In Asia

Vang Vieng, Laos | A Two-Day Travel Guide

Vang Vieng. Despite its reputation as a backpacker party hub, it’s a sleepy, dusty town during our short stay. The kind of place where the heat turns up a notch and time slows to a savory standstill. So it’s only sensible that you order another Beer Lao.

Where is Vang Vieng?

The shape of Laos can be a little misleading. Most forget about the tail, for lack of a better word, that extends south, wedging itself between Vietnam and Thailand until it runs up to Cambodia. The country is almost like a skinny arm leading up to a powerful fist. With that image in mind, Vang Vieng sits in the southern region of that fist on the Nam Song River, though still a bit north of the capital, Vientiane, and the Thai border.

How to get to Vang Vieng

The best way to get to Vang Vieng is by taking a train, whether you’re coming from the south (Vientiane) or the north, Luang Prabang. The train is a relatively new means of transportation in Laos. It’s a high-speed train built and funded by the Chinese, beginning in Yuxi, China and ending in the Laotian capital of Vientiane. The plan is to cross the Mekong River on a new bridge by 2028 to meet up with the planned Bangkok-Nong Khai high-speed railway.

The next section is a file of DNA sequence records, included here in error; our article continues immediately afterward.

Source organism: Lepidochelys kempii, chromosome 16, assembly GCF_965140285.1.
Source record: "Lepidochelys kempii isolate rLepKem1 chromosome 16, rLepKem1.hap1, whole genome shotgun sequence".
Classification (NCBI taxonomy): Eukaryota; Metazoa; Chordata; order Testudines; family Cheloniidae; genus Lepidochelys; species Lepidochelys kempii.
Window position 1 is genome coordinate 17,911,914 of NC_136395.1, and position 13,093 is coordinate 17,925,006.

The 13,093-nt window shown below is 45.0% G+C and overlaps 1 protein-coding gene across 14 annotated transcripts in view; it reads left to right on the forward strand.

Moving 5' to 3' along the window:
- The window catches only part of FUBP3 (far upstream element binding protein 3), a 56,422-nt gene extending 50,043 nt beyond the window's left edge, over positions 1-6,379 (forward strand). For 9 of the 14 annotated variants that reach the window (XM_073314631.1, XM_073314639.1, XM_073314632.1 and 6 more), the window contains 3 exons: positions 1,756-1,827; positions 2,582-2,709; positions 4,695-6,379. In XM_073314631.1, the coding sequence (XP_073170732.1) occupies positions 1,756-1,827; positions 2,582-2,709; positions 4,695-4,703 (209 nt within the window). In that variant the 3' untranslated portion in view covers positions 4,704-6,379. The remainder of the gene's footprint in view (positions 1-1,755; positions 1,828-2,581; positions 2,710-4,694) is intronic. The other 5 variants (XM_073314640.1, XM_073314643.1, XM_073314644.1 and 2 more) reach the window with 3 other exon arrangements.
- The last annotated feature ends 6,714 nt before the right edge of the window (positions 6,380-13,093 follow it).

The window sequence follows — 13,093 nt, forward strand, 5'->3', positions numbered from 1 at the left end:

Prior to the train, it was a windy, six-hour bus ride from Luang Prabang. Now, it’s just over an hour on the train from Luang Prabang. So yeah, you’ll want to take the train. Just keep in mind that unlike what you might expect, the train stations in Laos are not in the city center. You’ll need a taxi or a tuk-tuk to take you out to the train station. Then, you’ll have to go through security, though it’s not as rigorous as an airport.

However, if you’re coming from Vientiane, you might actually want to consider the bus. It’s just a 90-minute ride, not having much of a landscape to deal with like the route from Luang Prabang. And the Vientiane train station is comically far from the city. So when you add up the time of getting to the train station, going through security, waiting, and all that mishegas, I bet the bus would be quicker since you can get it from city center to city center. I talk about this in my travel tips for Laos.